Neural stem cells self-renew and are multipotent, which means that they can make copies of themselves and generate different mature cell types.1 Neural stem cells are present in all main subdivisions of the adult mammalian central nervous system, including the spinal cord, which is a nonneurogenic region.24 Transplantation of neural stem cells derived from the adult spinal cord can improve recovery from spinal cord injury in rodents.3 The improved recovery suggests that endogenous spinal cord neural stem cells have beneficial features that could be used in the development of therapies for spinal cord injury.

Spinal Cord Injury and Scar Formation

Spinal cord injury leads to massive cell death and disruption of the blood–spinal cord barrier, followed by infiltration of immune cells. Inflammation, free radical formation, and other cellular events at the lesion site cause a secondary injury cascade that kills additional cells, including oligodendrocytes that myelinate axons of surviving neurons.5 Demyelinated axons are vulnerable to degeneration; without rapid remyelination, the neurons may die, resulting in worsened damage and functional impairment.6

Spinal cord injury is followed by the formation of a scar with a fibrotic and a glial compartment. The fibrotic compartment is located at the center of the scar and consists of stromal cells that are derived from blood vessel–associated type A pericytes (Figure 1). The fibrotic scar is necessary to seal the injury; in its absence, open tissue defects develop.7 The glial component of the scar consists of astrocytes, which are derived from self-duplicating astrocytes and ependymal cells.8

Neural Stem Cells’ Role in Spinal Cord Injury

Ependymal cells are ciliated cells lining the ventricular system of the brain and the central canal of the spinal cord. They are responsible for propulsion of cerebrospinal fluid and function as a barrier to the brain and spinal cord parenchyma.3 In the intact spinal cord, ependymal cells rarely divide, but in cell culture they start dividing vigorously and demonstrate multipotency by giving rise to astrocytes, oligodendrocytes, and neurons.8 In vivo after spinal cord injury, ependymal cells start dividing rapidly and generate more than half the astrocytes in the glial scar and a small amount of oligodendrocytes that myelinate axons (Figure 1).8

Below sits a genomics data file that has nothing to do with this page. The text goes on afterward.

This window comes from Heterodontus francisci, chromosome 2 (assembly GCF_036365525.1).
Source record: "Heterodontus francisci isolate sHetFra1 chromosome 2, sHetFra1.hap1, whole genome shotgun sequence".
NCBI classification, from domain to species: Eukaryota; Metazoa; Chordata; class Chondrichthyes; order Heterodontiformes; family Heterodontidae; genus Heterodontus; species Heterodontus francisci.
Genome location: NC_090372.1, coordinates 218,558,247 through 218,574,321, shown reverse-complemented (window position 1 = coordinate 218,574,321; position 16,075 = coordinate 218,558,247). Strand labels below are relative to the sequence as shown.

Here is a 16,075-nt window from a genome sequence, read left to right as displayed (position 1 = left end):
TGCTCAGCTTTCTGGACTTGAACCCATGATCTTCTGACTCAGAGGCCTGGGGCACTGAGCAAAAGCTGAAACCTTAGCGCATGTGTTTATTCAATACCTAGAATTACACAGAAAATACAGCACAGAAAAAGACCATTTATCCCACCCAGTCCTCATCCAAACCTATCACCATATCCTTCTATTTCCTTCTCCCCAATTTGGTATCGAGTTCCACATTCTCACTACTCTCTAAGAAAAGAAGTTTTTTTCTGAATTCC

Oligodendrocyte progenitor cells also generate mature oligodendrocytes. Oligodendrocyte progenitor cells are the main dividing cell population in the intact adult spinal cord, and they increase their rate of division after spinal cord injury and generate large numbers of remyelinating oligodendrocytes.8 Astrocytes divide sporadically in the intact spinal cord to maintain their population. After injury, astrocytes become reactive, divide rapidly, and form the border of the glial scar (Figure 1).8,9 Astrocytes and oligodendrocyte progenitor cells self-renew but are not multipotent, which indicates that they are not stem cells.8 However, ependymal cells display neural stem cell properties in culture and after spinal cord injury by generating new ependymal cells as well as astrocytes and oligodendrocytes. Therefore, ependymal cells represent a latent neural stem cell population in the adult spinal cord.8

The scar formed after spinal cord injury was long seen mainly as a physical barrier preventing axonal regeneration. Glial scar astrocytes produce inhibitory factors, such as chondroitin sulfate proteoglycans, that prevent axons from growing through the scar.9 However, the view of the scar has become more nuanced as numerous beneficial functions of the scar have been reported. Astrocytes in the glial scar have been killed or inactivated in several studies to shed light on their functions. Ablating astrocytes in the glial scar may affect infiltration of immune cells and lead to larger lesion volume, increased neuronal death, and worsened functional outcome, suggesting beneficial effects of glial scar astrocytes on the outcome after spinal cord injury. However, the glial scar is generated by different cell types, which produce scar components with detrimental and/or beneficial effects on recovery.79 Since previous studies targeted scar-forming astrocytes produced by self-duplicating astrocytes and neural stem cells, it has been difficult to draw any definite conclusions about the function of each separate scar component.